"He's got the step-backs. He gets to the rim. The difficulty of some of the shots that he makes ... one thing about him is that he's always got great balance. His shot looks like he's falling away, but he's got a lot of balance when the shot goes up.
"I understand (the comparisons). I've always felt it's an honor when they compare anyone to me, because I haven't played ball for 20 years."
Check out the full article for more from Bird, including the fact that you might be able to take him in a game of H-O-R-S-E nowadays.
First Take debates whether it's fair to compare Dirk Nowitzki and Larry Bird (and before your blood pressure approaches dangerous levels while waiting for the video to load, the overwhelming consensus is that, no, it's not a fair comparison).
According to Elias Sports Bureau, Nowitzki's career scoring average in Boston (27.7 points in 11 career games) is the fourth-highest all-time (minimum 10 games). The three names ahead of him don't even need first names: Jordan (32 points per game), Abdul-Jabbar (30.7) and Chamberlain (29.7). Needless to say, some lofty company.
Nowitzki may have produced his finest effort in Boston last season, erupting for 37 points on 14-of-22 shooting over 44 minutes in Dallas' 99-90 triumph. The Celtics have never held Nowitzki to less than 18 points in Boston (2002 and 2009) and six times he's finished with 30 points or more here.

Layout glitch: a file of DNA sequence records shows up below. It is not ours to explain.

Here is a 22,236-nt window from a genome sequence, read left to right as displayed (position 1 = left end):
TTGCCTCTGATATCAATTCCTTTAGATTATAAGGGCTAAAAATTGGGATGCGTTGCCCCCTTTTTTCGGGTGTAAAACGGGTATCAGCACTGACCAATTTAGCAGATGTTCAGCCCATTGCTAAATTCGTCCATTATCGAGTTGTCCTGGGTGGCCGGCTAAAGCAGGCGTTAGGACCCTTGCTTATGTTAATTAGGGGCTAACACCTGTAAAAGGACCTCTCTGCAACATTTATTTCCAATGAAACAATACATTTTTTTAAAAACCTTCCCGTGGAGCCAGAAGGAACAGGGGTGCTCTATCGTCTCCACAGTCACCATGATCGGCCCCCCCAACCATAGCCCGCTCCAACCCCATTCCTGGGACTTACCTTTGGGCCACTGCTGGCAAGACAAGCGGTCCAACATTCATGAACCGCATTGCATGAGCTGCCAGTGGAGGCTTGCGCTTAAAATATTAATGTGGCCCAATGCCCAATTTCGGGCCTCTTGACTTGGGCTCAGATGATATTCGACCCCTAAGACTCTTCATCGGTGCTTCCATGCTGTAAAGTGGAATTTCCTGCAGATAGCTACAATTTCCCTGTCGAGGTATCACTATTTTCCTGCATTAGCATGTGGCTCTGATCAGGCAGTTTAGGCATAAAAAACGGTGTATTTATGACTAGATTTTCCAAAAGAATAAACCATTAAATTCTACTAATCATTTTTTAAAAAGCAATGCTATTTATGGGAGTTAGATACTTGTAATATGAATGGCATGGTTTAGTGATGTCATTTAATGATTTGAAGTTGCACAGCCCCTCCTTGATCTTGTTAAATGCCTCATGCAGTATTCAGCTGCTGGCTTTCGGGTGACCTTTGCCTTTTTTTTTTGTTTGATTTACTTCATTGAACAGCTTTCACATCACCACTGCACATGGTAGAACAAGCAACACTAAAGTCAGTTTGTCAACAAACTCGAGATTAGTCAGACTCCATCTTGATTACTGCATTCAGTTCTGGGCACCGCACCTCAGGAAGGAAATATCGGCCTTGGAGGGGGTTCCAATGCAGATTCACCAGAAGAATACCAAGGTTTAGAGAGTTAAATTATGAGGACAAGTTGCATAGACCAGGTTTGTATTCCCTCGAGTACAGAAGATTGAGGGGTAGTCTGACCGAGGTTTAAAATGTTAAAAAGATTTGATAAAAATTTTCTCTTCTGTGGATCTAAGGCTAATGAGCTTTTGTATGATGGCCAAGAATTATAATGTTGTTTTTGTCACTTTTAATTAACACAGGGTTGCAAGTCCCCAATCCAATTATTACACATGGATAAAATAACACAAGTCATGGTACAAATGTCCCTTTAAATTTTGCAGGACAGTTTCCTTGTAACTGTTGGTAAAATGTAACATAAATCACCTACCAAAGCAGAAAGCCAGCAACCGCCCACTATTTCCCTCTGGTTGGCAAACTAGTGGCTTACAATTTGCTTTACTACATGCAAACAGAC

What's more, Nowitzki, a career 47.5 percent shooter, is averaging 50.2 percent shooting in Boston (105 of 209 overall) over those 11 visits.
For the 2010-11 season, Nowitzki is averaging 23.2 points, 6.9 rebounds and 2.5 assists per game in 39 appearances. The Mavericks are 31-8 when playing with him, but a mere 2-7 when he was out. Celtics coach Doc Rivers didn't hesitate to attach the MVP to his name.
“[The Mavericks] were in a slump because Nowitzki was out," said Rivers. "It’s as simple as that. When he’s healthy, they play well.
"You can make a strong argument for him as MVP -- him and [Chicago's] Derrick Rose are probably the two frontrunners, and [Miami's] LeBron [James]. [Nowitzki is] having a heck of a year."
"I just got a text message from Larry right as the game ended saying to congratulate Dirk and that he's always been a huge fan. They've had a chance to spend some time together. I'm sure he's going to text Dirk and I'm sure that will be very meaningful for Dirk." -- Mavericks coach Rick Carlisle